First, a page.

There’s a fine, imaginary line that exists between having a team under your thumb and losing it entirely. There’s another make-believe, disciplinary line coaches often flirt with, and it’s located somewhere between tough-mindedness and insanity.
Westfield wrestling coach Chuck Hoskins has been able to straddle the latter while staying far, far away from the former. Though he runs as physically demanding a workout as common practices will allow, the Bulldog grapplers gravitate toward Hoskins.
“He’s like my second dad,” senior Brandon Berling joked.
“It’s a fine line,” Hoskins said of his team’s demanding practice routine. “I tell them in practice that it’s OK to be upset. It’s OK to hate me under your breath. But don’t be disrespectful and know that it’s all about you guys and me wanting you to reach your goals.”
“He knows how to push us to the max, and sometimes that’s hard to handle because you don’t know how to react,” junior Nick Grinups said. “You’re put in certain situations that most coaches wouldn’t put you in, but it always benefits you and helps you wrestle to the best of your ability.”
<b>THIS PAST</b> Saturday afternoon at Fairfax High School for the finals of the Northern Region wrestling tournament, Westfield’s hard work paid off. The Bulldogs held off rival Robinson, 220.5-198, to win their second straight region title. And for the first time in the program’s history, four wrestlers won individual region titles.
Jeremy Ryan, a 112-pound senior, earned a 5-0 win over W.T. Woodson’s Bob Hauser.
“It’s expected of me, which puts more pressure on me, but it feels great coming through it and rising up to the challenge,” Ryan said of the win, his second in two weeks after capturing the Concorde District 112-pound title on Saturday, Feb. 7.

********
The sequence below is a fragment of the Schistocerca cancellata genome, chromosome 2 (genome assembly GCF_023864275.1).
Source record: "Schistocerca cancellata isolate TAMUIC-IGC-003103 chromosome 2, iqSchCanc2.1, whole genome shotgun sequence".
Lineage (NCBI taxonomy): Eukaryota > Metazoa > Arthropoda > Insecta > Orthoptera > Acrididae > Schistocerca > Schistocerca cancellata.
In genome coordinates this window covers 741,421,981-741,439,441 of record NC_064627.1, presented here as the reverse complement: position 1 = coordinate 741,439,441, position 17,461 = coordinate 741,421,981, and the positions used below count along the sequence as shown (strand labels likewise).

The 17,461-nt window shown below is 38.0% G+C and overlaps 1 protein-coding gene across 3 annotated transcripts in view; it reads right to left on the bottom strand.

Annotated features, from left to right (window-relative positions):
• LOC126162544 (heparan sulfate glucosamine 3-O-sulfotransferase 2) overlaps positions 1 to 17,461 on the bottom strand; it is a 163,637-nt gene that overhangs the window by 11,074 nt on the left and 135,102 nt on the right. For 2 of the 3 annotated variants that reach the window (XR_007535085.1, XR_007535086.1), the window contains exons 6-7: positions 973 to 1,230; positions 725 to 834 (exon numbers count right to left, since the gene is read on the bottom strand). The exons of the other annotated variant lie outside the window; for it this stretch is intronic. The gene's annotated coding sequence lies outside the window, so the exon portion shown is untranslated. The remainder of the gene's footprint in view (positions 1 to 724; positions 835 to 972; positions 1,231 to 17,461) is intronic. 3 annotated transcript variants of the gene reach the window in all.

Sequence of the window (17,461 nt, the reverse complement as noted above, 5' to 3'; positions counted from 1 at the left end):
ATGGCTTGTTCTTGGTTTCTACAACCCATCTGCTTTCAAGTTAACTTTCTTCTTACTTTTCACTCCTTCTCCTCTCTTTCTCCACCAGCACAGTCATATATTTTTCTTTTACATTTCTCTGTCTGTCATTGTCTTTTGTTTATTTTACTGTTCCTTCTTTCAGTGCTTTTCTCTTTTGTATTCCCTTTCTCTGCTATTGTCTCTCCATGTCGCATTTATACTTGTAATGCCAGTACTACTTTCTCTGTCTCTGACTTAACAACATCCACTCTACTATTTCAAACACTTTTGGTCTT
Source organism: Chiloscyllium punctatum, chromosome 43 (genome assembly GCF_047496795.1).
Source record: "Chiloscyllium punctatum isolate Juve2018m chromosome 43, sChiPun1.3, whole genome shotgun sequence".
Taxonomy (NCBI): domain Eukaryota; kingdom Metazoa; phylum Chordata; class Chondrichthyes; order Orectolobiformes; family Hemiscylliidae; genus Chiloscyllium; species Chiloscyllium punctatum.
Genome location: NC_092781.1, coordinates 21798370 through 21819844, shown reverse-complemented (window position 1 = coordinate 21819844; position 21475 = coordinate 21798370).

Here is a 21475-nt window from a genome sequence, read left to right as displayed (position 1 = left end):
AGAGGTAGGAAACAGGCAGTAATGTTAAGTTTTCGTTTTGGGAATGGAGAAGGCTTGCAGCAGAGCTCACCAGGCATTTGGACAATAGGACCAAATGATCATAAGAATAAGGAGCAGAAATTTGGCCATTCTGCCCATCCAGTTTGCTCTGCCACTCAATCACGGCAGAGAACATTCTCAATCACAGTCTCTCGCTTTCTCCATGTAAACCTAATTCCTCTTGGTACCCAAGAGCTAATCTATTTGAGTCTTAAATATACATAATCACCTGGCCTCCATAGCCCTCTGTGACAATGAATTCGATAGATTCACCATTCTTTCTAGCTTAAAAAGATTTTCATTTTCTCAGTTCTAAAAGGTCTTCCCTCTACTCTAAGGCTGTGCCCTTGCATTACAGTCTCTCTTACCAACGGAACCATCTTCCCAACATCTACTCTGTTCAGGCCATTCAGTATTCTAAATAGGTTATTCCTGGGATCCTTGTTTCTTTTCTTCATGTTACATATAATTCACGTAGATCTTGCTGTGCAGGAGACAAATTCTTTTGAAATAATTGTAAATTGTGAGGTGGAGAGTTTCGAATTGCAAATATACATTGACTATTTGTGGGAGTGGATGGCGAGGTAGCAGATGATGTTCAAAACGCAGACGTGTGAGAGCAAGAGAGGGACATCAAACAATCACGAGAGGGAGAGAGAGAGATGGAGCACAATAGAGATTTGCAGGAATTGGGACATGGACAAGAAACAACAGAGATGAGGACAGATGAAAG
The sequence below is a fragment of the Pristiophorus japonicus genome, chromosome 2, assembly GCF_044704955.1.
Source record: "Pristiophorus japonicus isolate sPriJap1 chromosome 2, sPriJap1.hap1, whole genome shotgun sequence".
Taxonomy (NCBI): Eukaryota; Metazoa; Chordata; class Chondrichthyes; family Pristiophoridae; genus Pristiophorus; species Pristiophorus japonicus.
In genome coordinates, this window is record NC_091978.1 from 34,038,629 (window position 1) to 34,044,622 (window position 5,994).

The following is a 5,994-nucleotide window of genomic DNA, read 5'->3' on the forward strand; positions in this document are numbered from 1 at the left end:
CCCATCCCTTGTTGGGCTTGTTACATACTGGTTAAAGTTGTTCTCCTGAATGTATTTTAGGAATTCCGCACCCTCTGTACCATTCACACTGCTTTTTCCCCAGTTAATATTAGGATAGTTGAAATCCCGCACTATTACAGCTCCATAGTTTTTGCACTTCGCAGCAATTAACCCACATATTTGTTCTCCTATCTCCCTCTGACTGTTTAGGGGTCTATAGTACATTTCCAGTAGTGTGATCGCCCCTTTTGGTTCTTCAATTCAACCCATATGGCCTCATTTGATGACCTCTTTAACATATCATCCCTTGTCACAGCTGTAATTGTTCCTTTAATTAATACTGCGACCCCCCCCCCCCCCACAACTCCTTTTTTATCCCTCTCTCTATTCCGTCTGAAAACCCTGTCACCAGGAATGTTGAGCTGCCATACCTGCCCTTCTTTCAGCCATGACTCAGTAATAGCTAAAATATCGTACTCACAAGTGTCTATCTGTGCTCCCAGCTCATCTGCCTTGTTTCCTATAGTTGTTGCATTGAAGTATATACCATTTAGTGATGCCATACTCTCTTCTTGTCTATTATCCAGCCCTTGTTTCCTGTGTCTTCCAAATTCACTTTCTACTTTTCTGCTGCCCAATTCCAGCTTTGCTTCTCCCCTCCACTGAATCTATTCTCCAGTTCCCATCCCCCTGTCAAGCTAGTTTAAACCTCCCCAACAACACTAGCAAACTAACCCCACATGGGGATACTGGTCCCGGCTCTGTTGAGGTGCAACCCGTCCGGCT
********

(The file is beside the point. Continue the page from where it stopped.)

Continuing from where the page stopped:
Berling, wrestling at 130 pounds, earned a 9-3 win over Robinson’s Charlie Vannoy, Grinups (145) pinned Robinson’s Reid Brown in 3 minutes, 40 seconds and 189-pound Austin Fallon scored a 4-2 win over Robinson’s Marcus Hathaway.
“We wrestled four times this year, and this time I came out tough,” said Fallon, who held off a final charge from Hathaway with less than 30 seconds to go. “I think that’s how you win matches … you don’t stop wrestling.”
Next up for the Bulldogs will be this weekend’s Virginia AAA state tournament, with the finals scheduled for 7 p.m. Saturday at Oscar Smith High School in Chesapeake.
<b>BERLING POINTS</b> to one precise moment where Westfield’s grapplers know that Hoskins means business, and it occurs the moment he walks in the door.
“Every day he walks into the [wrestling] room and says, ‘It’s a great day for wrestling, baby,’” Berling explained, “… every single day since I was a freshman.”
“You have to start out in a positive frame of mind,” Hoskins countered.
In practice, Hoskins’ favorite patience-tester involves announcing to everyone that the next drill will be the last; push yourself for two minutes and everyone can go home. Then, as Westfield’s wrestlers stagger toward him, he announces that the match now requires overtime.
“There are points where I cannot stand him,” Berling said. “I can’t even look at him.”
But as Hoskins said, it’s OK to hate him. Just don’t be disrespectful. And besides, Berling’s, like many Westfield wrestlers’ feelings, tend to dissipate quickly. As much was evident on Saturday as Westfield celebrated yet another region title, advancing to a more desirable version of overtime: the state tournament.
“It makes us mentally tough,” Grinups said. “In a match, if we’re up by two with 30 seconds left and we get taken down, it’s overtime. “We know that we’re in that condition and we know not to break or anything. Most people break, but because he pushes us, we know we can do it.”